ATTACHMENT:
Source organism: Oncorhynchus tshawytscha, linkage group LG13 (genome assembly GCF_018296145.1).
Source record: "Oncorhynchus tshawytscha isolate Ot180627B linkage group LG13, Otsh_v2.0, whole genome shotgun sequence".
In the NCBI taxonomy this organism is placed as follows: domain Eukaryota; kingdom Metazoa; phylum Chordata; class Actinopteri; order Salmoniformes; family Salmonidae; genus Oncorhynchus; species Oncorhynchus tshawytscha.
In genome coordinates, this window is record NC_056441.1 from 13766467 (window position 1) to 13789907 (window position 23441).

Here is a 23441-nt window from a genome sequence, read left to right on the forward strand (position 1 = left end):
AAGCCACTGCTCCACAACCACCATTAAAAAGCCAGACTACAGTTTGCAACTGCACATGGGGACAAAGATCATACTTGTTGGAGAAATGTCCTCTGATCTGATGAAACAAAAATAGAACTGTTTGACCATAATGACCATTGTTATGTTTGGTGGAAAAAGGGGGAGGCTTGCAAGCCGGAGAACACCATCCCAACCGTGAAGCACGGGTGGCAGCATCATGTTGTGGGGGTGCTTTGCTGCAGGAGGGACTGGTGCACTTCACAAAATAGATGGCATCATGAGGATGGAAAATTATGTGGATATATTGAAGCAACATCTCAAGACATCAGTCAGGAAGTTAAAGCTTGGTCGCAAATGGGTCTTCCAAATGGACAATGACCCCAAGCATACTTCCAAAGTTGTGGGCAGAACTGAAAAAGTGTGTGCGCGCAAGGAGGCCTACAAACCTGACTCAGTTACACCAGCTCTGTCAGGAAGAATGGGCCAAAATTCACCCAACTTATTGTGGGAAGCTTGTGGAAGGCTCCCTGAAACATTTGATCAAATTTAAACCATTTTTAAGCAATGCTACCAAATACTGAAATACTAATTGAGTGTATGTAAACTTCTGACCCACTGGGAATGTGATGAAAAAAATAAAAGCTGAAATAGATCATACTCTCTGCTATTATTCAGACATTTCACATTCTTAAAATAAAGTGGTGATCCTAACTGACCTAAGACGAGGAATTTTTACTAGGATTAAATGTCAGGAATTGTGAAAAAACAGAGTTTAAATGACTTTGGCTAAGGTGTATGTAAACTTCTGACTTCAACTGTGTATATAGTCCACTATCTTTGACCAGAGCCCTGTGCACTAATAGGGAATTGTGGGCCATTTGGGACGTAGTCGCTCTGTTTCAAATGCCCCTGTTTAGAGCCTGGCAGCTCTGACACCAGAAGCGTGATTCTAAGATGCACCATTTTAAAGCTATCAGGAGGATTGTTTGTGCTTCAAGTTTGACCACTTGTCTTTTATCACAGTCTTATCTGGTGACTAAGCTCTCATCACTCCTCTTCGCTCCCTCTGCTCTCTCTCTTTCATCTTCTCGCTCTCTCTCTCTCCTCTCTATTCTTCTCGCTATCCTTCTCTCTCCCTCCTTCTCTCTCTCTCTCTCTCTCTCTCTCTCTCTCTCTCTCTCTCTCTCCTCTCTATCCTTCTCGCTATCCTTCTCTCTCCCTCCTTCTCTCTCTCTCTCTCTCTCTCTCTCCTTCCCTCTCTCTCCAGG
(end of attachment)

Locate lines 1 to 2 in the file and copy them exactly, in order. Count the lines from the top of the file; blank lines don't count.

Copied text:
Source organism: Oncorhynchus tshawytscha, linkage group LG13 (genome assembly GCF_018296145.1).
Source record: "Oncorhynchus tshawytscha isolate Ot180627B linkage group LG13, Otsh_v2.0, whole genome shotgun sequence".